Still, there is a silver lining with regards to the situation in China in the form of resiliency and bouncing back. The World Economic Forum noted that during the heyday of the crises in China “Some OEMs have even ventured to re-tool their production systems to make totally different products. For instance, when automotive business was down by more than 90% in China in February, automobile manufacturer Shanghai-GM-Wuling (SGMW) quickly retooled its production system to produce medical face masks, which positively contributed to mitigating the COVID-19 spread and at the same time generated rewarding revenues and positive reputation for the company.” At the same time, other companies were working with the government to come up with creative solutions to help with transportation bringing labor into factories, or finding ways to automate existing routines. As of late March, manufacturers in China have ramped production back up with 98.6% of major industrial firms starting back up again. In addition around 89.9% of employees in industrial companies with an annual revenue of more than 20 million yuan (about 2.84 million U.S. dollars) have resumed work according to Xin Guobin, Vice Minister of the Ministry of Industry and Information Technology (MIIT). The focus now is on continuing to cautiously open back up streams of economic development, while planning ahead for the future. Better preventative measures and predictive capabilities should be established as well to guard against the next black swan event. 

Transportation Types

While specific industry verticals face unique challenges in their supply chains, it’s also worth analyzing the varied ways in which transportation types are affected. Goods are moved across state and country boundaries through a mixture of land, water, and air vessels, and in 2020 not all of these lines of movement will behave in the manner we traditionally expect.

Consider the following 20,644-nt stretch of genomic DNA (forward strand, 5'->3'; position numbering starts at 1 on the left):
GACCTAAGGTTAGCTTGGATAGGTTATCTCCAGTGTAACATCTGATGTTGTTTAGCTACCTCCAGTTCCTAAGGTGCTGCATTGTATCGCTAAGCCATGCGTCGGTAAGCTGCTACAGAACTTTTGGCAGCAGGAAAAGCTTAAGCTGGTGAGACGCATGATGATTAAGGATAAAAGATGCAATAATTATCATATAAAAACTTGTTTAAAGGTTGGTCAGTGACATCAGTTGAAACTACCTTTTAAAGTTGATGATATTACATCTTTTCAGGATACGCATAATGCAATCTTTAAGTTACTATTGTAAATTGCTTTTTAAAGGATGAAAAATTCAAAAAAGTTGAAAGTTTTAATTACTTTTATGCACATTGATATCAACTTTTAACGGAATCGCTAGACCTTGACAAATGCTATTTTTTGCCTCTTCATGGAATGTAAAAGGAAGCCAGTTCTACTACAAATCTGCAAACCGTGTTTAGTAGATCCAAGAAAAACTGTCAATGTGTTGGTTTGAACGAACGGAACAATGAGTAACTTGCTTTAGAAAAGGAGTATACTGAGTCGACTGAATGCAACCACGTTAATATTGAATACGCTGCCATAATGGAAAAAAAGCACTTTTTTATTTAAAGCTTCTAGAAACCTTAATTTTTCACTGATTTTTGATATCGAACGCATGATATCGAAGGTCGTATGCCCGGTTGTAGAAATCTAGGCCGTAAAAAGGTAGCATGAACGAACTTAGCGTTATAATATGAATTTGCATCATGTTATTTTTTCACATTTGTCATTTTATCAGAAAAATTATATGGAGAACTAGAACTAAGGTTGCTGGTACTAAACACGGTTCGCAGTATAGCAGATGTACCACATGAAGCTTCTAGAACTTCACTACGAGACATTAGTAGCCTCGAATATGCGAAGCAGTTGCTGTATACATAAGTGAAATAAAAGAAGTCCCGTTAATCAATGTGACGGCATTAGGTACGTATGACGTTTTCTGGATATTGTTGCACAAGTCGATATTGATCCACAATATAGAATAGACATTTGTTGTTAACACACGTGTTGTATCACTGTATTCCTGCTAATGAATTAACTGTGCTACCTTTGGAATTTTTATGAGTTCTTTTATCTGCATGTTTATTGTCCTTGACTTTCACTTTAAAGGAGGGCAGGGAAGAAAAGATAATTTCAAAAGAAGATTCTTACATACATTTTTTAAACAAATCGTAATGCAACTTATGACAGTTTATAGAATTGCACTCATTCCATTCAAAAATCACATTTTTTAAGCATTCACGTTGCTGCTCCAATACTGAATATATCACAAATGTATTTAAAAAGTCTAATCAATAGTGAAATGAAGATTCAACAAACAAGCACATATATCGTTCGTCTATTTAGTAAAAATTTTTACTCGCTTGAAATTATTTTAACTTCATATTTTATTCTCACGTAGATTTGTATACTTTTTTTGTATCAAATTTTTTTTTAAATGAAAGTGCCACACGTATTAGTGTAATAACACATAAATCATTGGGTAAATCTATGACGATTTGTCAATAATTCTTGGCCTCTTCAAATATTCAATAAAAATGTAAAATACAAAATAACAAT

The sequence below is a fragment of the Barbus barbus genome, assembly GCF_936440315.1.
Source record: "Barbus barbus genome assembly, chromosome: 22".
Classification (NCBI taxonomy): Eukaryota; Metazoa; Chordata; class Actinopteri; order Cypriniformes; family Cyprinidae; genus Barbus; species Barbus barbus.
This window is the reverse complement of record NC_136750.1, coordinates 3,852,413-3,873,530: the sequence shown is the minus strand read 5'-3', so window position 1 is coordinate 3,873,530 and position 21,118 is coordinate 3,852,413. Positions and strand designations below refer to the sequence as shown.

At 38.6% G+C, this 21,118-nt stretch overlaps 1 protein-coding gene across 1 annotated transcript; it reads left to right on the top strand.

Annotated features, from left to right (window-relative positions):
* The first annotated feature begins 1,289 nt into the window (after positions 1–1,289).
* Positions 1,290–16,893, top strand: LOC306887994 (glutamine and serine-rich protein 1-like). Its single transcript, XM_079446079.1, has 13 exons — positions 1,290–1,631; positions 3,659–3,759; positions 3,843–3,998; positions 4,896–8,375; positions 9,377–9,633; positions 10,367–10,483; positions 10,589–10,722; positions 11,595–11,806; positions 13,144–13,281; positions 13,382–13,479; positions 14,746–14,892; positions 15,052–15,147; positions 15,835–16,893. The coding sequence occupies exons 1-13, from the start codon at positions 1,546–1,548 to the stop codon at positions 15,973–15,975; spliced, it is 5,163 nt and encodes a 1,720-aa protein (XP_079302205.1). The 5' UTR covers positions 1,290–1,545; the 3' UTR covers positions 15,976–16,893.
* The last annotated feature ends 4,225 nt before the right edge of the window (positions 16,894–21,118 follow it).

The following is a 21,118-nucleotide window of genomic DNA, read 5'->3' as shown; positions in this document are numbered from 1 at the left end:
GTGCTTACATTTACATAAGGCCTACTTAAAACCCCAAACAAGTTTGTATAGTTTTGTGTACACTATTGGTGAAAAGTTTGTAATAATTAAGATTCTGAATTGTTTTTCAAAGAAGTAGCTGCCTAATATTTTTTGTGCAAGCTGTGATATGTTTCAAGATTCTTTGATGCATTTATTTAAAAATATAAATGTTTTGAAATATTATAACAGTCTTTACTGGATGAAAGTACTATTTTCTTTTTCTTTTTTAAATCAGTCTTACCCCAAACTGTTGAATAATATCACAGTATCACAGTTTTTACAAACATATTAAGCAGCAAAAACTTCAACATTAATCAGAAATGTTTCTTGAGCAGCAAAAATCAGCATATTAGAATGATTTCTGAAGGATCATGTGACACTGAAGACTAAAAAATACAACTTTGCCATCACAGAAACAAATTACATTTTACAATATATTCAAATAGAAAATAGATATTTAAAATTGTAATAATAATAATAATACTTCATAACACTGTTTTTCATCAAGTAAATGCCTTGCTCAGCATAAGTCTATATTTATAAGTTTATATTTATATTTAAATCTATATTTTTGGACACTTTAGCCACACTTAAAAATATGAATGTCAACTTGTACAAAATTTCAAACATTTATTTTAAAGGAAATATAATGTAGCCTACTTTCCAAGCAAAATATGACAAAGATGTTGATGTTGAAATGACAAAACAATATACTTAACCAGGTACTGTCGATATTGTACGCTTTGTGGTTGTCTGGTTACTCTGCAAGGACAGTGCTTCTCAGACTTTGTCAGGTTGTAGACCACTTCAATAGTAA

As commercial airlines approach bankruptcy around the world, one might wonder if this transportation type will face hurdles when it comes to shipping goods. Typically, due to the more expensive nature of shipping by air, the items carried on planes tend to hold higher values per weight. A report published by the WorldBank mentions that “air freight rates generally range from $1.50–$4.50 per kilogram, while the value of air cargo typically exceeds $4.00 per kilogram.” These items can include consumer electronics and fashion products that individuals are willing to pay more for. More importantly, however, they also include critical items like perishable food products, pharmaceuticals, emergency shipments of manufacturing parts, etc. In addition, for many landlocked countries that may face delays in ground transportation, air freight is often used as a necessary means to ensure that goods are imported and exported in a timely manner.

It’s important to note that while these goods can be transported on their own, much of the cargo that ships through air does so along with passenger flights. Of course, large swathes of passenger flights are being cancelled or delayed, and with fewer potential routes to go along as social-distancing orders and recommendations take effect. In addition, demand is at a historical low for air cargo, and many factories in China that produce much of the world’s air cargo have been closed down or faced delays. According to Alexandre de Juniac, IATA’s CEO, “The disruption of global supply chains led to a fall in demand. But the dramatic disruption in passenger traffic resulted in even deeper cuts to cargo capacity.” These factors have played together to increase the cost of air transport, discouraging this method of shipping, however not stopping it altogether.